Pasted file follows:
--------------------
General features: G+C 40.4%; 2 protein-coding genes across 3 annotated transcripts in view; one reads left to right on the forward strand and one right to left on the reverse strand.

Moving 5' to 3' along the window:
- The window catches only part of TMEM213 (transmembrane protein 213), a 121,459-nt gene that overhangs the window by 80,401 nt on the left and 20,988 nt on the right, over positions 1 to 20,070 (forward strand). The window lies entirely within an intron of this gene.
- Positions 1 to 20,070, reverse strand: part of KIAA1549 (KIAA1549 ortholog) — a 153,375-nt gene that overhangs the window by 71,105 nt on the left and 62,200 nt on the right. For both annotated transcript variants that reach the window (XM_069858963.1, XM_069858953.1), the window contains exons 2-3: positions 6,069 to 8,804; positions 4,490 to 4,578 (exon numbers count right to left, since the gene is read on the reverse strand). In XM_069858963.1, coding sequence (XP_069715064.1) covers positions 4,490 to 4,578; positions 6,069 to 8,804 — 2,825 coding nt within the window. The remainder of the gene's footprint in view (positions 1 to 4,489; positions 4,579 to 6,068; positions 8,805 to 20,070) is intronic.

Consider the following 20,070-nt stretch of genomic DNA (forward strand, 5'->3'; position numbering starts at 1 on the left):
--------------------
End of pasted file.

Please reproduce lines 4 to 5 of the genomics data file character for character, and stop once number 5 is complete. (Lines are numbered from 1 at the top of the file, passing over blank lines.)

- Positions 1 to 20,070, reverse strand: part of KIAA1549 (KIAA1549 ortholog) — a 153,375-nt gene that overhangs the window by 71,105 nt on the left and 62,200 nt on the right. For both annotated transcript variants that reach the window (XM_069858963.1, XM_069858953.1), the window contains exons 2-3: positions 6,069 to 8,804; positions 4,490 to 4,578 (exon numbers count right to left, since the gene is read on the reverse strand). In XM_069858963.1, coding sequence (XP_069715064.1) covers positions 4,490 to 4,578; positions 6,069 to 8,804 — 2,825 coding nt within the window. The remainder of the gene's footprint in view (positions 1 to 4,489; positions 4,579 to 6,068; positions 8,805 to 20,070) is intronic.

Consider the following 20,070-nt stretch of genomic DNA (forward strand, 5'->3'; position numbering starts at 1 on the left):